Music that stops you in your tracks is a revelation and there’s a clue in the sleeve notes to the selective but universal world this recording inhabits, revels in. A mossy rock somewhere up a mountain trail, overshadowed by its misty Appalachian cousins and yet once stumbled over, no less significant and astounding than the mountain giants that threaten to overshadow it. No less difficult to negotiate than the crags and ridges of a trail; the long musical path Isak Howell, Nathan Bowles and Mike Gangloff re-tread, in order to bring the pay-day stomps, moonshine reels and miner’s wakes of the traditional Appalachian fiddle and banjo masters of their adopted home, into the twenty first century.
Blasting in with the whoops and kneeslaps of “Drink Nothing But Corn” and “Last Payday At Coal Creek,” comprising of thirteen oldtime and two new reasons to down tools and join in the wild abandon this music is famous for, via the lament of “Dead Man’s Piece” and the percussive banjo and Celtic lyres of self-penned “Smoker Wedding March”’s proud skip up the isle. “’Fire In The Mountain” handed down through family and friend, demonstrating the value of tradition and “Craig Street Hop” – another original – matching it.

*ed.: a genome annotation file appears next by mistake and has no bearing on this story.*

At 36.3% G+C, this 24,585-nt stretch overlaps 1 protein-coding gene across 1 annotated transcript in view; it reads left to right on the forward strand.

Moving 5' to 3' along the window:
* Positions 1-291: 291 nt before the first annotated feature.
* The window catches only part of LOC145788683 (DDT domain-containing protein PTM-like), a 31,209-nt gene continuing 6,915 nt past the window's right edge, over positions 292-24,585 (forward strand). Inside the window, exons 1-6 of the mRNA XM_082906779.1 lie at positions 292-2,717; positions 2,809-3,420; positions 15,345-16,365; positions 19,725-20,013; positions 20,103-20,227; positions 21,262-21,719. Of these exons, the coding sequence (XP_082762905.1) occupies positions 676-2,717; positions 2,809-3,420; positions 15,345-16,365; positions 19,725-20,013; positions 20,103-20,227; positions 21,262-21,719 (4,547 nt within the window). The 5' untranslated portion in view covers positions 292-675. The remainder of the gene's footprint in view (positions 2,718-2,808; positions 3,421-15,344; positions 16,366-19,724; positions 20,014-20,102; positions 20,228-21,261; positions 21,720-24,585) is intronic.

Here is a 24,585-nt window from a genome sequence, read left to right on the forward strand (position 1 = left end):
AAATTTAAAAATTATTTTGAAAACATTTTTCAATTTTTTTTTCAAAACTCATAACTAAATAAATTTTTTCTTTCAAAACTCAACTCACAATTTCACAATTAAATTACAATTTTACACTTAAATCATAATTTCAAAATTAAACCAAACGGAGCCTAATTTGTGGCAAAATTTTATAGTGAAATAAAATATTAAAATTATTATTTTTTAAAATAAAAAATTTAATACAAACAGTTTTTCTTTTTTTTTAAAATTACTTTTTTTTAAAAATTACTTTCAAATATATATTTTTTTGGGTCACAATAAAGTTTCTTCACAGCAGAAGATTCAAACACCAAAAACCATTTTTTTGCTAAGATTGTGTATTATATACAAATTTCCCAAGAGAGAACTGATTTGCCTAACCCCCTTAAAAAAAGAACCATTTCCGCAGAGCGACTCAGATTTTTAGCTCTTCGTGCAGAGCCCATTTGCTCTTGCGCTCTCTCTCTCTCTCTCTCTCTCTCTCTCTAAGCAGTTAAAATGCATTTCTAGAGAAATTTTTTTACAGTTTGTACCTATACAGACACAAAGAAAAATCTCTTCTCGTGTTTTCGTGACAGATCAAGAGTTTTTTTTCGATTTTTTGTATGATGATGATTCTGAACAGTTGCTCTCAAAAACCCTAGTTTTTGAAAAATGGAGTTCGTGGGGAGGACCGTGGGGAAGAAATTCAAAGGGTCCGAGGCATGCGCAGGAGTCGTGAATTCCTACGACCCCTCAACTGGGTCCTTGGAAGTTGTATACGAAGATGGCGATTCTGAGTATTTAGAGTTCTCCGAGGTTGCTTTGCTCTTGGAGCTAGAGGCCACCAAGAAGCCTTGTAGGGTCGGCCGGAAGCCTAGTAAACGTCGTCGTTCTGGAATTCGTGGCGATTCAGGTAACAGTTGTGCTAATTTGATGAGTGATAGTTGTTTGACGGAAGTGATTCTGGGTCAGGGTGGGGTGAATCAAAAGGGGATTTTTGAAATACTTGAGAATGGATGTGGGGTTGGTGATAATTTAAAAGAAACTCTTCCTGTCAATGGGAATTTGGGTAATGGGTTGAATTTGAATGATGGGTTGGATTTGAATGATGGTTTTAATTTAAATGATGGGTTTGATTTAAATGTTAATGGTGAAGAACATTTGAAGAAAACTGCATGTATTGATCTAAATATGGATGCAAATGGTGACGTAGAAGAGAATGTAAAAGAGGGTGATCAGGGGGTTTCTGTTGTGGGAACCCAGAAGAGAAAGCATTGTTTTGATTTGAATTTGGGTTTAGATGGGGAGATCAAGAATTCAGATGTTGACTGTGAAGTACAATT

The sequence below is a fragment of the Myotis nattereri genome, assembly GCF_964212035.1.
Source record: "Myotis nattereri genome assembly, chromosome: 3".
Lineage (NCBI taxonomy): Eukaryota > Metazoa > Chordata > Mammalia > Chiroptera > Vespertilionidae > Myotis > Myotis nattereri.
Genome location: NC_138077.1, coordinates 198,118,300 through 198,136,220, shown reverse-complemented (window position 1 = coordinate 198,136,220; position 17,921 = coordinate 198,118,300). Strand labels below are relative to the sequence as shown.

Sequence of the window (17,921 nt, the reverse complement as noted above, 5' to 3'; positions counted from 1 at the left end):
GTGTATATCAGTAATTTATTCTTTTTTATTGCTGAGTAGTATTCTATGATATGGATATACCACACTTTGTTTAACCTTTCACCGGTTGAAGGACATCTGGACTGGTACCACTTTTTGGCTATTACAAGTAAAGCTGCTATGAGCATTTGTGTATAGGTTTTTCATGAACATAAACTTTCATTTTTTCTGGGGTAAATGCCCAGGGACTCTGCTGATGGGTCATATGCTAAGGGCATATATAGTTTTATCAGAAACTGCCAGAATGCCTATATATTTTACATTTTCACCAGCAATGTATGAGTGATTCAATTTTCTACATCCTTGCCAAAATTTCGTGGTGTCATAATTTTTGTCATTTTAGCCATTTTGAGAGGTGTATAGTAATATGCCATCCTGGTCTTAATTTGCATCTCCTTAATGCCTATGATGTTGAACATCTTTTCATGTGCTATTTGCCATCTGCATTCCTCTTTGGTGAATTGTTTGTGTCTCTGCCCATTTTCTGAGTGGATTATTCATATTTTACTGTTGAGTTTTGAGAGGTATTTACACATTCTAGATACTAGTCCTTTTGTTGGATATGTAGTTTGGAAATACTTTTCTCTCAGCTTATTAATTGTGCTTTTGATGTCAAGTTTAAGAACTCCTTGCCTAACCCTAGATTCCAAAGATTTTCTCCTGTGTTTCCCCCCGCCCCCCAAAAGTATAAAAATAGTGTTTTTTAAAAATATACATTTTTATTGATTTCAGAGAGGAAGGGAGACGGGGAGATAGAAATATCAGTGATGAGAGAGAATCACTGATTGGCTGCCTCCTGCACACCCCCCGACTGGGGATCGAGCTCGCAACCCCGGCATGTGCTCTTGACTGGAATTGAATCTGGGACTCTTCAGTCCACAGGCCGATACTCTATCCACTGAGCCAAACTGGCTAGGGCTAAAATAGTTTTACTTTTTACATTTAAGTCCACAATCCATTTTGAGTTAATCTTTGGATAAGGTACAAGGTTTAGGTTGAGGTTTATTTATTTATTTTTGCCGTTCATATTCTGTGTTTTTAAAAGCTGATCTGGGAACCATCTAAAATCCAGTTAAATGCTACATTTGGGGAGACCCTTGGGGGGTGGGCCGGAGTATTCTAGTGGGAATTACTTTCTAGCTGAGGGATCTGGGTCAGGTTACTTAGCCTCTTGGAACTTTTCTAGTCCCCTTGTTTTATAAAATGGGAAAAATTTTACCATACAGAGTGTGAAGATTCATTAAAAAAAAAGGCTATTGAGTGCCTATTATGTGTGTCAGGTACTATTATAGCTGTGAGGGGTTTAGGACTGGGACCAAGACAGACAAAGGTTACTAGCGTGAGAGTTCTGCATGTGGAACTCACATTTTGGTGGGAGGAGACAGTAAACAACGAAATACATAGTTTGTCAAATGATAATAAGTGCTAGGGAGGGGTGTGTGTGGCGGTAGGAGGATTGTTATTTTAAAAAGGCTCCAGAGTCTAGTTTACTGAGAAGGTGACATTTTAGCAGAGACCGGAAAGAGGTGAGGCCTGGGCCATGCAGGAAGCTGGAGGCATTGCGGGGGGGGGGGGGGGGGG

Throughout the disc, frantic fiddle, banjo and ragged vocals plus washboard, bones, fiddlesticks, guitar, mouth n’ jaw harp keep the grog flowing until a lonely snare and Charlie Parr‘s guesting on baritone 12-string finally brings it to a close with a solemn dirge, “Rocking in a Weary Land.” Like the craft displayed in the pencil drawings of the players that grace the notes about each track, executed with study, respect; but also with a one-take, no-overdubs soul. Happy trails.